Australian man suing Google for defamation over search results linking him to criminals
A Melbourne businessman is suing Google for defamation in a case which could have huge repercussions for anyone who has reason to start proceedings against a company or individual.
Google search results place innocent shooting victim among renowned gangsters
In 2004, amid a series of underworld killings, Mr Milorad Trkulja was shot in the back by an unknown gunman. He was an innocent victim of criminals who couldn’t shoot straight.
After Mr Trkulja recovered, he was shocked to find that whenever his name or the phrase “Melbourne underworld criminals” was searched in Google, his picture would appear, alongside those of well-known gangsters. This continued for years, despite Mr Trkulja’s appeals to Google to disassociate his name and image from the crooks.
Trkulja sues Google for defamation
In 2012, Mr Trkulja sued Google for defamation and won in the Victorian Supreme Court, after claiming that the Google search results were damaging his reputation. (See Trkulja v Google Inc LLC & Anor  VSC 533.)
Google appealed and won four years later in the Victorian Court of Appeal. Unhappy with this decision, Mr Trkulja then took the matter to the High Court.
Google: “irrational for people to link Trkulja with convicted criminals”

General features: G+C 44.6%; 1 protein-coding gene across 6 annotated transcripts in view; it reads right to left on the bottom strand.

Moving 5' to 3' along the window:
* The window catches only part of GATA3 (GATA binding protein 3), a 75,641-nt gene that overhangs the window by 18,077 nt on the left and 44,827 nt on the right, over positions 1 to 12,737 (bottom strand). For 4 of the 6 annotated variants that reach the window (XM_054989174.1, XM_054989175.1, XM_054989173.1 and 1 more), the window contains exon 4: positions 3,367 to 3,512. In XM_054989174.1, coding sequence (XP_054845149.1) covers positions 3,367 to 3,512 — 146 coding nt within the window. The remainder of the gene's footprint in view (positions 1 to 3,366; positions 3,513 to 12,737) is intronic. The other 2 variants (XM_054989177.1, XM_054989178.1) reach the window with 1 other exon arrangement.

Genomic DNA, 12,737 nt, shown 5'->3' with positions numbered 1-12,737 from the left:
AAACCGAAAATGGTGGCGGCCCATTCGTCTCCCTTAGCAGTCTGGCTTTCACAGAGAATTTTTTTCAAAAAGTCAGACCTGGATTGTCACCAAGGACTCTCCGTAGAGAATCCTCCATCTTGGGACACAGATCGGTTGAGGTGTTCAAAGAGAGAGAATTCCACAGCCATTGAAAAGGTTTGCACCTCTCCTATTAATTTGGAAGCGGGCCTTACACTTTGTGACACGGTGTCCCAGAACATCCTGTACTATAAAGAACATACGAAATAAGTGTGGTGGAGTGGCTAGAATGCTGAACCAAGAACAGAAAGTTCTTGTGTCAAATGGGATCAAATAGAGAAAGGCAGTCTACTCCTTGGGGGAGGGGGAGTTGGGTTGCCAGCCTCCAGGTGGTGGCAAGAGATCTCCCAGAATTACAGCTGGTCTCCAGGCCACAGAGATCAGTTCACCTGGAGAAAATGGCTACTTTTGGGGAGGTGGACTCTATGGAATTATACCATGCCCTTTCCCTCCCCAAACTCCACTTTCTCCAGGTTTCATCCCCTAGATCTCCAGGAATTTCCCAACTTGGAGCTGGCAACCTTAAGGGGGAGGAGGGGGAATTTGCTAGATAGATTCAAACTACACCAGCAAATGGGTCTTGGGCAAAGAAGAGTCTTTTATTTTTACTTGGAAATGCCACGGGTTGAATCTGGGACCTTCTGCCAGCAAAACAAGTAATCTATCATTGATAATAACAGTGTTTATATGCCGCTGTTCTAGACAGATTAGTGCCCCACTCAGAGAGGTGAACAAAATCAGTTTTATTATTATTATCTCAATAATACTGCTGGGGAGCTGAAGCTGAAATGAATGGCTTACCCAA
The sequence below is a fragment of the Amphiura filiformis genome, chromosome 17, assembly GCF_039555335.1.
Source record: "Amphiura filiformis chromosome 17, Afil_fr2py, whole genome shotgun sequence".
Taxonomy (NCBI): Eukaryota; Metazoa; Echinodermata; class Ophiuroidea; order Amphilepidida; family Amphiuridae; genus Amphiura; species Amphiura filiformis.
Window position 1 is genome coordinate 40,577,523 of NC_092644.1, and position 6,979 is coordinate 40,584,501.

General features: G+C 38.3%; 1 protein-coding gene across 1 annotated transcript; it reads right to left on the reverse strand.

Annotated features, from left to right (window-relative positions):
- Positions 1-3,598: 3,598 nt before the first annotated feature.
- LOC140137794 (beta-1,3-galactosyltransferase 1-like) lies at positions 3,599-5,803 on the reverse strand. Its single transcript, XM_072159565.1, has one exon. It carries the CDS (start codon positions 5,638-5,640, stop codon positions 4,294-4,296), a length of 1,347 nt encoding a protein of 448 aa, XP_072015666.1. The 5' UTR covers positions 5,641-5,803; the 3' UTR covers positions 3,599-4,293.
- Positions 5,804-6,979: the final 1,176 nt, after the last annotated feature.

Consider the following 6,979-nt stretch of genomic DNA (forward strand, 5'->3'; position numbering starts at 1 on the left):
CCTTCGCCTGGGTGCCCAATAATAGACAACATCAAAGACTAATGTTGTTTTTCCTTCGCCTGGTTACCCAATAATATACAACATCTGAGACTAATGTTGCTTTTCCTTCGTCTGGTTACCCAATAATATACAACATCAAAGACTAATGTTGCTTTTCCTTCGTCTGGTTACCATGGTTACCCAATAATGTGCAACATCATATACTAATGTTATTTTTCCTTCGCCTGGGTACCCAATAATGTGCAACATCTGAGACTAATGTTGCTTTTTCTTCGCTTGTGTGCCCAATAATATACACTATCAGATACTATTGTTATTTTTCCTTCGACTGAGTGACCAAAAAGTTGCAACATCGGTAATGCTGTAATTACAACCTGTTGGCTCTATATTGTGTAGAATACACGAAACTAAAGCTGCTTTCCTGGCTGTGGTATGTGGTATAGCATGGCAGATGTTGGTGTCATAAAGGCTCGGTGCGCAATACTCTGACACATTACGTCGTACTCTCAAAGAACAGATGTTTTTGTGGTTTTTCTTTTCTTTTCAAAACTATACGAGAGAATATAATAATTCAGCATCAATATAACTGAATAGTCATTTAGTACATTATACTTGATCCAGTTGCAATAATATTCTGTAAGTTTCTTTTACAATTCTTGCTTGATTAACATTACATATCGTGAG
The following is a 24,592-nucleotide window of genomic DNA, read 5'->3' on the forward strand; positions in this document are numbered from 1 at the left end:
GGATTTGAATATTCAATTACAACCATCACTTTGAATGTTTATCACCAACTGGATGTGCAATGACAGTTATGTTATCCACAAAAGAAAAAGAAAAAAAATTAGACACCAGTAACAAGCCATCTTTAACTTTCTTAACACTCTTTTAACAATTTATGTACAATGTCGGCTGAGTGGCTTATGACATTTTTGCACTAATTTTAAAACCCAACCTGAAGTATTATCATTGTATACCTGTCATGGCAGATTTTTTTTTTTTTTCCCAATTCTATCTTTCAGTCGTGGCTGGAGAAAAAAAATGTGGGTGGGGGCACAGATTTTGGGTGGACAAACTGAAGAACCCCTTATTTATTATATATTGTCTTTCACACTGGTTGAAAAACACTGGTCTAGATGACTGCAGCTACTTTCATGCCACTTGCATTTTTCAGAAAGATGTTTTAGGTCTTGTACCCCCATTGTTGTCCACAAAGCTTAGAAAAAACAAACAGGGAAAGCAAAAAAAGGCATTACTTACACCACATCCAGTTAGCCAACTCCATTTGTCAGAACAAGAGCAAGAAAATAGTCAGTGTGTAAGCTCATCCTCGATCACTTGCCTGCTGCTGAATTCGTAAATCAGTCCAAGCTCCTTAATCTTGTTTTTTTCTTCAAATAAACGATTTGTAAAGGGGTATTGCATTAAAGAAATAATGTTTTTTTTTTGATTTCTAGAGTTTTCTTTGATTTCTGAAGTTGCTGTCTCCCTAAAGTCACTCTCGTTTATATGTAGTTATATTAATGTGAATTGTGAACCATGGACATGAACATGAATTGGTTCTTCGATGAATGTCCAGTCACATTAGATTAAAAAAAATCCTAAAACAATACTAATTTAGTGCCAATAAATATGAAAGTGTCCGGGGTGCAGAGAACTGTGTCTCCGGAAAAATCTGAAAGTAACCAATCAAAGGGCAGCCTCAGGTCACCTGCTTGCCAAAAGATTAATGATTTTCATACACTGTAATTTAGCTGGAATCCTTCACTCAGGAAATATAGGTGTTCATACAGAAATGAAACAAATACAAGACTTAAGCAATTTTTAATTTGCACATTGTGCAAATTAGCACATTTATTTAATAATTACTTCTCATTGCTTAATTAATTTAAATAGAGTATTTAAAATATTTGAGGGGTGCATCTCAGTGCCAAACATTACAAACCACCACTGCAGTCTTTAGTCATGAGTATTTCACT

In 2018, Mr Trkulja’s legal team argued that his reputation was damaged whenever his name was searched, due to his picture appearing alongside those of convicted criminals like Chopper Read, Mick Gatto and Carl Williams.
Google argued that it had not published the allegedly defamatory search results, that the search results were not defamatory of Mr Trkulja, and that it was entitled to immunity. Google stated that it was irrational to think that having Mr Trkulja’s image alongside those of convicted criminals would make a person perceive that he too was a criminal.
Google’s lawyers pointed out that images of Marlon Brando also appeared in the search results, but people wouldn’t think the actor was actually a mafia godfather.
The judge disagreed, saying that if someone searched for information on Melbourne underworld figures and Trkulja’s image or name appeared, that person could “rationally suppose” there was a link between the search query and the result.
High Court allows legal action for defamation to proceed
In its summary, the High Court said:
The Court held that it was evident that at least some of the search results complained of had the capacity to convey to an ordinary reasonable person viewing the search results that the appellant was somehow associated with the Melbourne criminal underworld, and, therefore, that the search results had the capacity to convey one or more of the defamatory imputations alleged.
While the matter is yet to be resolved in the courts, this High Court decision could prove a watershed for others considering suing Google or other companies or individuals for defamation.
For more information, please see Social media defamation: be cautious when posting or re-posting online comments, reviews and links.